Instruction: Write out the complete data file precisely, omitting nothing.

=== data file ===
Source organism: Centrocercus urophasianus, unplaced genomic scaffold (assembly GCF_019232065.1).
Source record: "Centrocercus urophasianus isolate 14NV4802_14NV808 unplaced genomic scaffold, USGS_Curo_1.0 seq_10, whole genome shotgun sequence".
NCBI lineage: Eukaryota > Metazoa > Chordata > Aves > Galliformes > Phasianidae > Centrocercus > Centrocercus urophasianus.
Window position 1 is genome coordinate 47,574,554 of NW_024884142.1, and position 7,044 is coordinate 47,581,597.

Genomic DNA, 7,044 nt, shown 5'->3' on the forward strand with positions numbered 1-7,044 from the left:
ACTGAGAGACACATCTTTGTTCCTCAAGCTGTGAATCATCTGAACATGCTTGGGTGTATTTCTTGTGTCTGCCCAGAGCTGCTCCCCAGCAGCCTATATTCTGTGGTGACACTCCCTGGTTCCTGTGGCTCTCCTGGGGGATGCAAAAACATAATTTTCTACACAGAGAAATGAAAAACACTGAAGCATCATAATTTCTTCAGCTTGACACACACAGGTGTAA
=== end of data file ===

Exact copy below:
Source organism: Centrocercus urophasianus, unplaced genomic scaffold (assembly GCF_019232065.1).
Source record: "Centrocercus urophasianus isolate 14NV4802_14NV808 unplaced genomic scaffold, USGS_Curo_1.0 seq_10, whole genome shotgun sequence".
NCBI lineage: Eukaryota > Metazoa > Chordata > Aves > Galliformes > Phasianidae > Centrocercus > Centrocercus urophasianus.
Window position 1 is genome coordinate 47,574,554 of NW_024884142.1, and position 7,044 is coordinate 47,581,597.

Genomic DNA, 7,044 nt, shown 5'->3' on the forward strand with positions numbered 1-7,044 from the left:
ACTGAGAGACACATCTTTGTTCCTCAAGCTGTGAATCATCTGAACATGCTTGGGTGTATTTCTTGTGTCTGCCCAGAGCTGCTCCCCAGCAGCCTATATTCTGTGGTGACACTCCCTGGTTCCTGTGGCTCTCCTGGGGGATGCAAAAACATAATTTTCTACACAGAGAAATGAAAAACACTGAAGCATCATAATTTCTTCAGCTTGACACACACAGGTGTAA